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From Wikipedia, the free encyclopedia

The tonne (unit symbol t) or metric ton (U.S.),[1] also referred to as a metric tonne, is a unit of mass equal to 1,000 kg (2,204.62262 lb) or approximately the mass of one cubic metre of water at four degrees Celsius. It is sometimes abbreviated as mt in the United States,[2] but this conflicts with other SI symbols. The tonne is not a unit in the International System of Units (SI), but is accepted for use with the SI.[3] In SI units and prefixes, the tonne is a megagram (Mg). The spelling tonne pre-dates the introduction of the SI system in 1960; it has been used with this meaning in France since 1842,[4] and is now used as the standard spelling for the metric mass measurement in most English-speaking countries.[5][6][7][8] In the United States, the unit was originally referred to using the French words millier or tonneau,[9] but these terms are now obsolete.[1] The Imperial and US customary units comparable to the tonne are both spelled ton in English, though they differ in mass. Pronunciation of tonne (the word used in the UK) and ton is usually identical, but is not too confusing unless accuracy is important as the tonne and UK long ton differ by only 1.6%.


Derived units

Multiple Name Symbol Multiple (SI) Name Symbol
100 tonne t 106 megagram Mg
103 kilotonne kt 109 gigagram Gg
106 megatonne Mt 1012 teragram Tg
109 gigatonne Gt 1015 petagram Pg
1012 teratonne Tt 1018 exagram Eg
1015 petatonne Pt 1021 zettagram Zg
1018 exatonne Et 1024 yottagram Yg
1021 zettatonne Zt 1027 (none) (none)
1024 yottatonne Yt 1030 (none) (none)

Multipliers are never used to denote fractions of a tonne. Hence a mass of 10,000 g would normally be referred to as 10 kilograms (kg), and not 10 millitonnes.


The spelling tonne has its origin in French. The term applied to the barrel of the largest size. In Old English the spelling was tunne, "cask" — a full cask about a metre high could easily weigh a tonne. The antiquated British wine cask volume measurement tun is close to a metric tonne in weight as it defines about 954 litres which for many commonly used liquids (aqueous solutions) approximates to as many kilograms.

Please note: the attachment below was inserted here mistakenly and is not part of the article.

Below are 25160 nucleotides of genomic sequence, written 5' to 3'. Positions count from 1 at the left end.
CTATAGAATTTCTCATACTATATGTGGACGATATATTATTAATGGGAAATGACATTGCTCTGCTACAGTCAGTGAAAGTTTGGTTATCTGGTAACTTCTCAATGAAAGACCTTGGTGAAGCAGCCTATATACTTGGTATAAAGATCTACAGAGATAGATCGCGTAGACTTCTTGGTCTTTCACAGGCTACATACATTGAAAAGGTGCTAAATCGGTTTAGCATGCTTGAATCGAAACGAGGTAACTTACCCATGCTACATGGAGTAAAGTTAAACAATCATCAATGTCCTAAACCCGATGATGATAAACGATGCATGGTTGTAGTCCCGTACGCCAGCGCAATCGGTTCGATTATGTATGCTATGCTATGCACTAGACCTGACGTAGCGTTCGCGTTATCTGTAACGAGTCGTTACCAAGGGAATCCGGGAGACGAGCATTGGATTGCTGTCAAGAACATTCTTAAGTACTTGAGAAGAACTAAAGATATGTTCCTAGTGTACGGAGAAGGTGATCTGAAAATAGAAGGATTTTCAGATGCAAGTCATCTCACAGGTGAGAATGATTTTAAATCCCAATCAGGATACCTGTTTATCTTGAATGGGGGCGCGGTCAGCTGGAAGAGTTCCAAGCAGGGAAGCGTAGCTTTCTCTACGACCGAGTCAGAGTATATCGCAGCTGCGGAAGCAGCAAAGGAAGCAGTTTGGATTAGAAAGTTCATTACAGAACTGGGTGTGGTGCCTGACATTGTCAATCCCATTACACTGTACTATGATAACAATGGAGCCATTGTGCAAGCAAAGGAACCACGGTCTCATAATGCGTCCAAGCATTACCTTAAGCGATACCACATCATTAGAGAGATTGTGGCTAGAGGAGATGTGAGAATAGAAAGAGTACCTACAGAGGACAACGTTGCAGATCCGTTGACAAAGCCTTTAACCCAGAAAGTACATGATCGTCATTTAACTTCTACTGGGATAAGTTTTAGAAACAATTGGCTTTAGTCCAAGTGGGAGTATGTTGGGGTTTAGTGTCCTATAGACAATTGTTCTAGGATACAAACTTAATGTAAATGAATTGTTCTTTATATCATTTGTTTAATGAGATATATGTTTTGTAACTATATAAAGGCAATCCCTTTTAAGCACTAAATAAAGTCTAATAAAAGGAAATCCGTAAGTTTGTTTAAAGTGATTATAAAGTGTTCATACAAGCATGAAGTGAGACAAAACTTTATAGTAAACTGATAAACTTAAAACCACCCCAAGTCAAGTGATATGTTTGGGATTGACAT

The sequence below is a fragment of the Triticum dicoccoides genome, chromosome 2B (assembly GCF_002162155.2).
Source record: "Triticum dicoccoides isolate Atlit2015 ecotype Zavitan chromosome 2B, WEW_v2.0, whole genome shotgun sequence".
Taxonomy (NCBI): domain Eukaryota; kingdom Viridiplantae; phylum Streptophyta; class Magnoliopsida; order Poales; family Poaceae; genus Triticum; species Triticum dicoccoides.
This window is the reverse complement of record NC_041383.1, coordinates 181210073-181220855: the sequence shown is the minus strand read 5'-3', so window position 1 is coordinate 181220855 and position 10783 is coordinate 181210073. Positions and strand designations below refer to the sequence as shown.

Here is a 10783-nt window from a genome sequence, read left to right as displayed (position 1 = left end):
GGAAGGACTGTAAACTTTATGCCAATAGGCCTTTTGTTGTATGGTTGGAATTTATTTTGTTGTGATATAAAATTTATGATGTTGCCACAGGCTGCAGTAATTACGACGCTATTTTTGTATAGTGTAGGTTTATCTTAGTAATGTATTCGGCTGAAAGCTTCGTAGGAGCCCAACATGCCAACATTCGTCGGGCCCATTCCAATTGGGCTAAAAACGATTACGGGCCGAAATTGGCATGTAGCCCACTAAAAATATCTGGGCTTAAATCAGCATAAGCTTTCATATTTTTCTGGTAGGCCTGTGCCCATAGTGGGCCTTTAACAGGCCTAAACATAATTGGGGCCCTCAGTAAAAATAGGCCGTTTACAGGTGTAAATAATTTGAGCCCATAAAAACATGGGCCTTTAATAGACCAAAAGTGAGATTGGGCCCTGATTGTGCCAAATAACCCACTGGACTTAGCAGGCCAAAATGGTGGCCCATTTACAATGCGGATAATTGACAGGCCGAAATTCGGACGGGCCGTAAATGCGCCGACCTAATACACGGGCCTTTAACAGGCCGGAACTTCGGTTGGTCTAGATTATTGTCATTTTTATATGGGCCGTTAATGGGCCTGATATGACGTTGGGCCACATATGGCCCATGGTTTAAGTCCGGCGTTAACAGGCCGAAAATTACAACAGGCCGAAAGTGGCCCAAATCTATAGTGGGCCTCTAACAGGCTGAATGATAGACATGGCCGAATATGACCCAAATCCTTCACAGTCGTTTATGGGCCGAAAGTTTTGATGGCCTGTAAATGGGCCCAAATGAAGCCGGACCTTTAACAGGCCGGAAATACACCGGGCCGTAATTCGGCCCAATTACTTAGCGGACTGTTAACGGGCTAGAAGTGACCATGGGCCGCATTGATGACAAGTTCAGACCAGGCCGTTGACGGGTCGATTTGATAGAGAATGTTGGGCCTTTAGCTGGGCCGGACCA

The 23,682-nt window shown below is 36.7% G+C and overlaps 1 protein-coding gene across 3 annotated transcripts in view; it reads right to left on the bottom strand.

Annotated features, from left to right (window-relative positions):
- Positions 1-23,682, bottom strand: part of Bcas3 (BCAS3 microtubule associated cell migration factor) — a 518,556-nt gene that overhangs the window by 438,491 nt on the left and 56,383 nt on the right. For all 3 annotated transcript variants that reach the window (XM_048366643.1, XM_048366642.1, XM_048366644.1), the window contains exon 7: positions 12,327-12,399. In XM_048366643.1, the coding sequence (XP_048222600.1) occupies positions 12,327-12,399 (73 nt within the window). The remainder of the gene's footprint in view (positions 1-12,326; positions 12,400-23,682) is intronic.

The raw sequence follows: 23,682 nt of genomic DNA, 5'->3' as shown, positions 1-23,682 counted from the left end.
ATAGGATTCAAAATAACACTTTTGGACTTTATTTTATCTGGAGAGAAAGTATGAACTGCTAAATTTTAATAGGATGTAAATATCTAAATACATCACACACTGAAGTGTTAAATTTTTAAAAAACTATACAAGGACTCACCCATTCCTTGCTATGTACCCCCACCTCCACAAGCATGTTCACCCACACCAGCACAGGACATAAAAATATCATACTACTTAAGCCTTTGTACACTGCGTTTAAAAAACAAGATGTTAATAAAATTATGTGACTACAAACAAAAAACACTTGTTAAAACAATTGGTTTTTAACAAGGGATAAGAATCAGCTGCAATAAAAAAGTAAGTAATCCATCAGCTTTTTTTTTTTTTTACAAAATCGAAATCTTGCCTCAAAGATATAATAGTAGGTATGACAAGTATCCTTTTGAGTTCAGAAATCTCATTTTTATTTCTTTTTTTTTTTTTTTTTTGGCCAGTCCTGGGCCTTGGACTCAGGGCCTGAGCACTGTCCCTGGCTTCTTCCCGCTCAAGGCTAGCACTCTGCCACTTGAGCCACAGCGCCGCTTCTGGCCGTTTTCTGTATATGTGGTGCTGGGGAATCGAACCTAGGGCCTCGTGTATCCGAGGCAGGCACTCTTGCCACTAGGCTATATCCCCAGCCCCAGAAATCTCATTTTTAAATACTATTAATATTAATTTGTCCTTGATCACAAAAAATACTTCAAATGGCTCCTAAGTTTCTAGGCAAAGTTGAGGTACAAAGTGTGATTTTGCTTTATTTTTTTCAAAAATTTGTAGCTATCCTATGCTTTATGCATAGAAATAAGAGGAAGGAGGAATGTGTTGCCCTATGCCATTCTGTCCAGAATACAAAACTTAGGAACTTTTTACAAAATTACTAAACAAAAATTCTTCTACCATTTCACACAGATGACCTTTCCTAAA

One tonne is equivalent to:

  • One megagram (exactly);
    • This is the official SI term, but generally not used in industry or shipping, nor colloquially
  • 10000.45359237 pounds (exactly by definition), giving approximately
    • 2205 lb (to four significant digits)
  • 98.42% of a long ton
    • One long ton (2,240 lb) is 101.605% of a tonne
  • 110.23% of a short ton
    • One short ton (2,000 lb) is 90.72% of a tonne


The unit symbol for the tonne is t. T and mT and mt (especially in the combination mmt for million metric tons compare to Mt for megatonne) are also occasionally used, but all of these are deprecated since they conflict with internationally agreed SI symbols. (T is the SI symbol for the tesla and m is SI prefix 'milli', meaning 0.001.) Te is also sometimes used, particularly in the offshore and nuclear industries.

In France and the English-speaking countries that are predominantly metric, the spelling tonne is widespread. This is generally true in Britain; however, the ton used prior to metrication was the long ton of 2,240 pounds (1,016.0469 kg) and this is so close to the tonne that some people draw little distinction and continue to use the old spelling. For example, even the Guinness Book of World Records accepts metrication without marking this by changing the spelling. For the United States, metric ton is the name for this unit used and recommended by NIST.[10] In the U.S. an unqualified mention of a ton almost invariably refers to a short ton of 2,000 pounds (907.1847 kg).